When a market is sluggish, even a short burst of activity doesn’t do much to change the perception that the market remains slow. When a particular segment struggles for years to attract any meaningful number of buyers, a few sales here and a few sales there doesn’t seem that important. If 20 properties are available and two sell, the remaining 18 feel little consolation. When you consider that of the remaining 18 perhaps 14 of those have been for sale over a long duration, the existence of some activity doesn’t mean all that much. If your neighbor’s property sells but yours does not, this is not cause for celebration.
But should it be? If we’re talking about the lakefront condo market on Geneva we’re talking about a market that needs a direct infusion of activity. In some small way, it has received that shot over the past two months. There have been more condo sales on the lakefront so far in 2012 than there were in all of 2011. The five closed lakefront transactions don’t represent much diversity, as four of those five sales were in Geneva Towers. I don’t like to consider Geneva Towers as a true lakefront condominium, but when we’re grasping for something to hold tight to even Geneva Towers will do.
The fifth sale was my closing from two weeks ago at Bay Shore in Williams Bay ($330k). I have another lakefront condo pending sale right now, this one at the esteemed Eastbank Condominiums in the city of Lake Geneva. This is a big condo- likely around 3000 square feet- and it has both a garage and a slip, and in this it is a very wonderful condominium. The views are pleasing, though views at Fontana Shores (my great big fabulous unit is listed at $995k) are superior. But that isn’t entirely fair, as the views of Geneva from Fontana Shores are superior to any view around. The views from Stone Manor are something to remember, but the building is not approachable for most. The views from Geneva Towers are inspiring as well, but Geneva Towers isn’t really a lakefront condo, except that it is one today. I assign attributes to Geneva Towers as they fit my aim, and this is what it’s like to have a soapbox.
With the upcoming Eastbank sale (listed at $895k) there will be 6 lakefront condominiums closed by June 20th of this year. That’s not too shabby, but it still matters very little to those owners who have lakefront condominiums that are illiquid. I have units available at Bay Shore, Bay Colony, and Fontana Shores. These are all great units for different reasons, but all will likely sell at the right price to the right buyer. If you know the right buyer, please have him or her email me. There is another sale that was purported to be in the works at Harbor Watch, but there’s no signal yet that this deal has closed or been held together. Either way, with six or maybe seven lakefront condo sales this year, does this mean things are all better and that this market has been healed by the cleansing touch of a tender dose of volume?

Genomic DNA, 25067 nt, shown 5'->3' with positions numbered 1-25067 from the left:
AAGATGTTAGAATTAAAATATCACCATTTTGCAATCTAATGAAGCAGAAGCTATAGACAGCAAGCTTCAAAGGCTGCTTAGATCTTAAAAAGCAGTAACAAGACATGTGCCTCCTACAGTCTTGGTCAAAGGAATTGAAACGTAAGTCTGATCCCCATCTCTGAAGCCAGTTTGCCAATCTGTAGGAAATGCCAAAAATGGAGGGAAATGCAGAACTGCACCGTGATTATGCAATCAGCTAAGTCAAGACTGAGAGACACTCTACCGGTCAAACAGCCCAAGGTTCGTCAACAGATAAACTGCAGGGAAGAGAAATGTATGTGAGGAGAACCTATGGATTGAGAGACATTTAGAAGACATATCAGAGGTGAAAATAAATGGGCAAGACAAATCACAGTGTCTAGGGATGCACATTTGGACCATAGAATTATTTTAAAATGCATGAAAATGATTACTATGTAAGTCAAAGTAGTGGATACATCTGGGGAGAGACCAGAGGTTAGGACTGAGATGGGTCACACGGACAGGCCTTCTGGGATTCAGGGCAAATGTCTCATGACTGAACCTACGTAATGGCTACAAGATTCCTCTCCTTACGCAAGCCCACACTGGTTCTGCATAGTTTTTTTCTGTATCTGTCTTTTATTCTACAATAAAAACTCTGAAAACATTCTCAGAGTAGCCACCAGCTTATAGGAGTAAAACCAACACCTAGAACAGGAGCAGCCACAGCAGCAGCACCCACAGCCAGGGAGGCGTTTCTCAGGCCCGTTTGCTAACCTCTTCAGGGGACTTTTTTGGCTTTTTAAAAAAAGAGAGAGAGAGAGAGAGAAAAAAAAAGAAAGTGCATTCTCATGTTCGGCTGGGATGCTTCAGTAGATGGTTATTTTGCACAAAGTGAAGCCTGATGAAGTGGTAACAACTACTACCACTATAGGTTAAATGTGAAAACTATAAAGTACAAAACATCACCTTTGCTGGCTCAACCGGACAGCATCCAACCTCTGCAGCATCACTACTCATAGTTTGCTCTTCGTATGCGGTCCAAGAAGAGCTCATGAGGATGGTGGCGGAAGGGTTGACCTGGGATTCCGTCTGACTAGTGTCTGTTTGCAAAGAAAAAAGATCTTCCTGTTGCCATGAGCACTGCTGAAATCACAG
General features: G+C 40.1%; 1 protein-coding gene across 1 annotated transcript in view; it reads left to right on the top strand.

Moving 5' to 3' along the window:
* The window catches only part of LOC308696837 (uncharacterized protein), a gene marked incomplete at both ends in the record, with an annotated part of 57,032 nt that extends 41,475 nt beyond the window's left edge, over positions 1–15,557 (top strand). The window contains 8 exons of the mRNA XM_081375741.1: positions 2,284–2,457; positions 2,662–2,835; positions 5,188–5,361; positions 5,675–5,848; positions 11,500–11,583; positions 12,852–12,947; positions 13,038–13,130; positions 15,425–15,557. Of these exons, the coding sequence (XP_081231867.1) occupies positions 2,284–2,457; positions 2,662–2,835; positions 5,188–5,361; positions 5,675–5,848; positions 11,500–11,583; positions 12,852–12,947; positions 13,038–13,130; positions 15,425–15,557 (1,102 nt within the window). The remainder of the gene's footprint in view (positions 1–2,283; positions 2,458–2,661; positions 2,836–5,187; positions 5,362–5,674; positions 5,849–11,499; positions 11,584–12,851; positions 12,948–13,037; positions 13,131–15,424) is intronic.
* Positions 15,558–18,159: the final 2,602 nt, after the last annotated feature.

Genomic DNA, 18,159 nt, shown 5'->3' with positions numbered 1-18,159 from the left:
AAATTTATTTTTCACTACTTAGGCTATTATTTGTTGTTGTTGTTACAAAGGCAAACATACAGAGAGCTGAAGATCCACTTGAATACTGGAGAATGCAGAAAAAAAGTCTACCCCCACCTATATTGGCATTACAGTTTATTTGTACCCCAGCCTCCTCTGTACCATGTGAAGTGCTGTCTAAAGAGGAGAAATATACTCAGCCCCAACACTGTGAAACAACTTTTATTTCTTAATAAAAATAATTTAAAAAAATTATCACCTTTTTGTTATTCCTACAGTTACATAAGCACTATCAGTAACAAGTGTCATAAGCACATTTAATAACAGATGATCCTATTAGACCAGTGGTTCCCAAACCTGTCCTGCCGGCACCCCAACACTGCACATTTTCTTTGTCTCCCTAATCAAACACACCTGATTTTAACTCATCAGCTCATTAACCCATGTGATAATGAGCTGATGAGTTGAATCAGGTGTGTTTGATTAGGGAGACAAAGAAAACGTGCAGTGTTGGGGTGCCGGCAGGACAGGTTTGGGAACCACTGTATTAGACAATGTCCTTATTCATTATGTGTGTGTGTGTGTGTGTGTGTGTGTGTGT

Probably not, but maybe. I don’t see a trend returning to the lakefront condominium, but I can certainly appreciate volume and its ability to beget more volume. When a buyer asks for comparable sales in any particular market, their Realtor (should always be me…) sends those comps to them. They review them. This is how opinions are formed, though the opinions form in a more intelligent way when I’m providing the back story to each comp, but even so, opinions are created and solidify. This is how buyer behavior and opinions of pricing and value occur. Comparable sales matter, just as active inventory matters. But what matters more is the actual existence of a sustainable pattern of sales. This sort of pattern inspires confidence, and confidence inspires contracts and contracts allow my children to eat fish fry on Fridays and order lemonade.
What happens in the absence of comparable sales is a stalemate. Buyers are unwilling to act without a comfortable level of similar sales in the books, and sellers are unwilling to accept that low volume means what it means- that prices are too high. When you add some comparable sales to the mix you add both confidence for buyers and acceptance for sellers, and in that a market can be made. These six comparable sales might not be everything, but they are certainly something.
As the summer moves on, there will likely be a lull in activity. Inventory has not been coming to market with any regularity, and by the time summer is in full swing later this month (mine has been in full swing since that important Friday in May) we’ll likely have a bit of a swoon. If this doesn’t happen, that will be tremendous. If it does, now we expect it. By the end of this year, as long as the Mayans are wrong, we should be able to count 2012 as a remarkable year for the lakefront condo market. For sellers this means there is hope, and for buyers this means that for every sale there are two sellers willing to negotiate their socks off.
Come see me this weekend at 521 Wilmette in Williams Bay from 10-12:30 pm Saturday, and then at the South Shore Club from 1-3 pm. Follow the little blue signs until you see a chubby realtor with large hair.